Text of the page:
#website #micropump
  • Wednesday, August 1, 2012

    This evening in the ECE lab, Lydia and Kelvin continued working on their respective tasks, while Manny and I discussed ways to fix the solar panel to the case.

    The most promising design is to make L-shaped brackets out of Plexiglass or Lexan. The bottom of the L’s would be adhered to the case with some kind of plastic welder. It would raise the solar panel a little bit from the case surface, giving enough space for the water tubes and wires to come through the hole underneath the panel. The solar panel would be bounded to the case by its wire, which would be taped to the inside of the case. The influent and effluent tubes would be fixed between two brackets in opposite directions. Thus, there are 2 L-brackets that run longitudinally along the solar panel, and 4 smaller L-brackets that run latitudinally--2 on each side, with a tube running between each pair.

    The other designs are simpler to implement, such as using elastic bands that run around and underneath the lid and zip-tying the solar panel to the case handles (the solar panel frame has holes for zipties to run through). Some other materials we are interested in getting include paracord rope.

    #chassis #solar panel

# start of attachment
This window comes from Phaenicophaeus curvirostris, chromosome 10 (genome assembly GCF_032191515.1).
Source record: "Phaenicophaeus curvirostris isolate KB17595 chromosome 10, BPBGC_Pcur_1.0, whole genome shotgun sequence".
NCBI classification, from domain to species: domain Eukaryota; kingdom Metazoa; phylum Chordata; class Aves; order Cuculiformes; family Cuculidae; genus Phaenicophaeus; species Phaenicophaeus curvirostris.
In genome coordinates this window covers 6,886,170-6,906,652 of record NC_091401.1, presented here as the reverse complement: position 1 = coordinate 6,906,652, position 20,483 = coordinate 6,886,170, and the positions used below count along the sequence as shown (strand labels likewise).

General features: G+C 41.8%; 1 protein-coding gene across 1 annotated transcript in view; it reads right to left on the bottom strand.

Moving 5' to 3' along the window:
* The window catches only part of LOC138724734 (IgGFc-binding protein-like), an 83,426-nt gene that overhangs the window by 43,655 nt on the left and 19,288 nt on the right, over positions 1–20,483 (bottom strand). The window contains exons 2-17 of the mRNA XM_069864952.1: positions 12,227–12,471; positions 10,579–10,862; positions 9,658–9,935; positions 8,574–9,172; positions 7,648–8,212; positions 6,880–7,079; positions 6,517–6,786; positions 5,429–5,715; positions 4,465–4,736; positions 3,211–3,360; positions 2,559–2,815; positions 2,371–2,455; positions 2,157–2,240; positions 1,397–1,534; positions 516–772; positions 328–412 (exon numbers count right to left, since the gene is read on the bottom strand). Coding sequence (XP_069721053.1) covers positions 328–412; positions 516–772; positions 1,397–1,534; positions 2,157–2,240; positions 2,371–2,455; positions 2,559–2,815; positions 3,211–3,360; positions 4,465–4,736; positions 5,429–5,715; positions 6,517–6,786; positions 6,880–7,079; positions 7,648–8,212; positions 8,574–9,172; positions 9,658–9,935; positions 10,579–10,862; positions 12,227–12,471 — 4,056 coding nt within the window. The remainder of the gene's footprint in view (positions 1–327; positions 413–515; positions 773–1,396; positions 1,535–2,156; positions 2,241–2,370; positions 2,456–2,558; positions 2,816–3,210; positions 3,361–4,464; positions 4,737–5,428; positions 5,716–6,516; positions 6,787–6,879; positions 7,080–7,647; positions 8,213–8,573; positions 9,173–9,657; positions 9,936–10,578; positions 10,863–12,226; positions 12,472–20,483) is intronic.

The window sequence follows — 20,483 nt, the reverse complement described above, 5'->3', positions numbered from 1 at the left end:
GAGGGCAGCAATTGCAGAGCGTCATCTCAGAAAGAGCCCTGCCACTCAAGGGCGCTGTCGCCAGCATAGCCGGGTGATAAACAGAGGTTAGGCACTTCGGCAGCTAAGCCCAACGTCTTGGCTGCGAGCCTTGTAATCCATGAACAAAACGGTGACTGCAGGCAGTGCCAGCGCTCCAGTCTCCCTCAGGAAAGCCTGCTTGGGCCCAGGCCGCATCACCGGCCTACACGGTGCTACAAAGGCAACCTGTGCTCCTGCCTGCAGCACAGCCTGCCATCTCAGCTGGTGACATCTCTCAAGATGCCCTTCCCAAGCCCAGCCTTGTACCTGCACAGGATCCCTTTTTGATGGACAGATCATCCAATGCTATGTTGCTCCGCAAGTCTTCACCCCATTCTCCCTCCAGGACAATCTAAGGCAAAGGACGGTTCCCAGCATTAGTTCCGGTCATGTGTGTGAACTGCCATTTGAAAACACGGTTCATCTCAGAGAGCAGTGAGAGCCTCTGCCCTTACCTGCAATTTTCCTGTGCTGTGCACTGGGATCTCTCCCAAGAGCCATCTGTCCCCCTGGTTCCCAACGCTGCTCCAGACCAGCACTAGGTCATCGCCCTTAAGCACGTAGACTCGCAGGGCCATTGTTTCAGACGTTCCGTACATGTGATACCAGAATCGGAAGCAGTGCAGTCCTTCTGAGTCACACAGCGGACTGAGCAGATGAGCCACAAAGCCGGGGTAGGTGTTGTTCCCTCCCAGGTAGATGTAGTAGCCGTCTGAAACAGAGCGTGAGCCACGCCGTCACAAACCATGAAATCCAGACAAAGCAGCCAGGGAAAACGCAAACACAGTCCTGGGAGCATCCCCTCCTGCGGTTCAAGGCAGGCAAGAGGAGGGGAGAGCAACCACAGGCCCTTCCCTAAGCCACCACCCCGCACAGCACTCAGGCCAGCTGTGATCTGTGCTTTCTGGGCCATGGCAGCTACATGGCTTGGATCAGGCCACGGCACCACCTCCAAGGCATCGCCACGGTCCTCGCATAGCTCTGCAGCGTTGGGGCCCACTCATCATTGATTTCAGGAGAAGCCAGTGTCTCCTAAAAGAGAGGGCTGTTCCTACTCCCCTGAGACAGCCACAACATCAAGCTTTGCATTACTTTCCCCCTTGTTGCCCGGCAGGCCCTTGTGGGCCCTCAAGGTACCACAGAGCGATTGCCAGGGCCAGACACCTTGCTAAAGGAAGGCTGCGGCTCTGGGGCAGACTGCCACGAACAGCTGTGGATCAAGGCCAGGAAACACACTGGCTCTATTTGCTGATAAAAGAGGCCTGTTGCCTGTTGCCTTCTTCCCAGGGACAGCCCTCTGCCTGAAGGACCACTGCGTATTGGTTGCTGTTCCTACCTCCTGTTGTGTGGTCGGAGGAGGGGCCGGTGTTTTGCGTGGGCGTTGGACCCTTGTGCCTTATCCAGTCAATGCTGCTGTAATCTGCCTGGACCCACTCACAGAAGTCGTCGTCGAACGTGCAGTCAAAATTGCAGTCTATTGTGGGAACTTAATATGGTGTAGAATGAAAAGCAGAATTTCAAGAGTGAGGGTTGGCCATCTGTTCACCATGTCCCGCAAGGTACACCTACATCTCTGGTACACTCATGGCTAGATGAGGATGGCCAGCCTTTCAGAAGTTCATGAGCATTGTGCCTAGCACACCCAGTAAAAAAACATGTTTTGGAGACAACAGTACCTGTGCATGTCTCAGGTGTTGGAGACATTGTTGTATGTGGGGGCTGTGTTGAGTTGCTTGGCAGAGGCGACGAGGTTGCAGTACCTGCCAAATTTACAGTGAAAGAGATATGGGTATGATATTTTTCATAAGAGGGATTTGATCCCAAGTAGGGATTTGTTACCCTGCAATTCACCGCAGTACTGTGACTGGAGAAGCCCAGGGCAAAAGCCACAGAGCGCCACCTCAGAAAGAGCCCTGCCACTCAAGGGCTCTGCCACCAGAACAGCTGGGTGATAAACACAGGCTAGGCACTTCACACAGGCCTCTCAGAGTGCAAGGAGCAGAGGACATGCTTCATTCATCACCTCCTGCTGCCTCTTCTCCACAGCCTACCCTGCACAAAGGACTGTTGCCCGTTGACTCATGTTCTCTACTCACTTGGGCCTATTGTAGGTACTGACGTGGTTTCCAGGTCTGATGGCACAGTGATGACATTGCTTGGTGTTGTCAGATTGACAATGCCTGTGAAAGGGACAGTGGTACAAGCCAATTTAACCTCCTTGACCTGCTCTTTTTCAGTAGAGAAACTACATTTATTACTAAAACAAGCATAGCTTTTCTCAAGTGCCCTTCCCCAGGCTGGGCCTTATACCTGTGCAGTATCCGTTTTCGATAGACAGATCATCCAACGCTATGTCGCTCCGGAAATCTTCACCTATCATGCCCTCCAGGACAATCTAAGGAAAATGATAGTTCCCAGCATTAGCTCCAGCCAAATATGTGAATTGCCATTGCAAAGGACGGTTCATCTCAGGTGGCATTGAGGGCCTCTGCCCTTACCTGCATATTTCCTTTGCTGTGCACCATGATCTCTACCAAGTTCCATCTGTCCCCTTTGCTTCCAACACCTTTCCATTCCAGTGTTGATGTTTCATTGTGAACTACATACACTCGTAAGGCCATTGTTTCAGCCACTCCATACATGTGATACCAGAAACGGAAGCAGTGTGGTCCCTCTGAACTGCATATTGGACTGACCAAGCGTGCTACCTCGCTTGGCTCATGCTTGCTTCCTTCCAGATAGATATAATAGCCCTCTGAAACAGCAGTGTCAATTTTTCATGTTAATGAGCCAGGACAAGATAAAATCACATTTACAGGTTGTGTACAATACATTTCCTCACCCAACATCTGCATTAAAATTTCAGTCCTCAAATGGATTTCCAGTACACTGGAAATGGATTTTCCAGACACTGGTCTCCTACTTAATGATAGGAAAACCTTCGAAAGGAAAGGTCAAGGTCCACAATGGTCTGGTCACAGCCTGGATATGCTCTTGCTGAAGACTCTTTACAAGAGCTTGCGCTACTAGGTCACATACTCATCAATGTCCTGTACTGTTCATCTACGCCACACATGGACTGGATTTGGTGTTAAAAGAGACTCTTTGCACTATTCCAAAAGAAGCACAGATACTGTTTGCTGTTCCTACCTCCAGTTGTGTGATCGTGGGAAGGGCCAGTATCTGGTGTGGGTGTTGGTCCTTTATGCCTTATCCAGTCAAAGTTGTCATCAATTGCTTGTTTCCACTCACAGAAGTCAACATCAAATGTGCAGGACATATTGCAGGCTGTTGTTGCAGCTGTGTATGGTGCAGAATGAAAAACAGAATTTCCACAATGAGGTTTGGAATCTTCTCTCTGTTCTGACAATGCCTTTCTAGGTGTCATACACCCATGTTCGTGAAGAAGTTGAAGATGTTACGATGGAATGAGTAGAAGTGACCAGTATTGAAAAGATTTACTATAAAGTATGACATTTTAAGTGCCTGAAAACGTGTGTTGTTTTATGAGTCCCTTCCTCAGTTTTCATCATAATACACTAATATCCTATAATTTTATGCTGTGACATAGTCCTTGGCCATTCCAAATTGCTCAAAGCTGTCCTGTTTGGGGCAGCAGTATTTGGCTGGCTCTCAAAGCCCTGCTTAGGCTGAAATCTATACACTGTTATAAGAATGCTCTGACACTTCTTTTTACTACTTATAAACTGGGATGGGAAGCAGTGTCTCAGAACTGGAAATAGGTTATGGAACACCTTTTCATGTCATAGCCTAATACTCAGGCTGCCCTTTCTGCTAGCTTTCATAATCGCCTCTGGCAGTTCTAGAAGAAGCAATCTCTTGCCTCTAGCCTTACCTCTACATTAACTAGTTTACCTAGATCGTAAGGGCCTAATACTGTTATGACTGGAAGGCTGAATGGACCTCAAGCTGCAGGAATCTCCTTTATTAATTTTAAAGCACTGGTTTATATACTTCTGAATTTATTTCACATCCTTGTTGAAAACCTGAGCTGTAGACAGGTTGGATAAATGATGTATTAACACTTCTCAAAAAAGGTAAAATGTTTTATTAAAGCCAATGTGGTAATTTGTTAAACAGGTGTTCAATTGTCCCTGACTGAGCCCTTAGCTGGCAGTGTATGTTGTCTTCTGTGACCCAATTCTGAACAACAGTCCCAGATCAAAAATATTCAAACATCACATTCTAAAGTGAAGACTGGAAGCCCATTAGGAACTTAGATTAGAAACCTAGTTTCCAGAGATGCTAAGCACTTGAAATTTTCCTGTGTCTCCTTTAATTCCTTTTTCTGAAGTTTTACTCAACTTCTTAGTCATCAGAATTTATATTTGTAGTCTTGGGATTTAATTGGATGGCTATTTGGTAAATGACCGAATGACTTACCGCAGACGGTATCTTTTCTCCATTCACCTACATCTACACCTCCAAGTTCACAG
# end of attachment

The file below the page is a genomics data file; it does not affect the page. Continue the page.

Thursday, August 2, 2012

    Manny and I met up after lunch on this warm, cloudless day to run tests on the Pelican case. We wheeled the case out of Rhodes Hall and into the nearby trees. It easily passed the field deployment test. The wheels held up well against the rough path of pebbles and gravel and the handles made it easy for us to carry the case down the steps. When we got to the stream, we slid the case into the water and unsurprisingly, it floated fine.

    To test the watertightness of the case, we loaded about 50 pounds worth of rocks into the case before tossing it back out, making sure the case opening was below water surface. With 50 pounds inside, the case was still floating. As Dan mentioned in a previous meeting, it should still be able to float with all our equipment inside. After about 10 minutes, Manny and I dragged the case out to find no detectable amount of water content inside.

    Dan had also wanted us to see whether a phone would still be able to reach the network inside a submerged case. Despite results from the waterproof test, neither Manny nor I wanted to risk our own phones, so we roshamboed to decide whose phone (see en.wikipedia.org/wiki/Rock-paper-scissors). Roshambo master that I am, Manny lost and reluctantly put his phone inside the case and held it down under water. Shortly after, I called his phone and Manny felt his phone’s vibration through the case. Completing the final test, Manny scrambled to pull his phone out of the case before we headed back.

    #chassis

    Saturday, August 4, 2012

    In Duffield, DryLab members met with several WetLab members to update them on what DryLab is currently working on. Afterward, Eric met with the website subteam to discuss the story and graphics of website. Meanwhile, Maneesh, Manny and I went to Clark Hall to pick up the bioreactor and later headed over to the ECE lab to test it out. The micropump was able to pump water out of the reactor without any leaks.

    #website #micropump
  • Wednesday, August 1, 2012

    Focus: Attaching the Solar Panel to the Case

    Sticky Situation
    Entry:
    This evening in the ECE lab, Lydia and Kelvin continued working on their respective tasks, while Manny and I discussed ways to fix the solar panel to the case.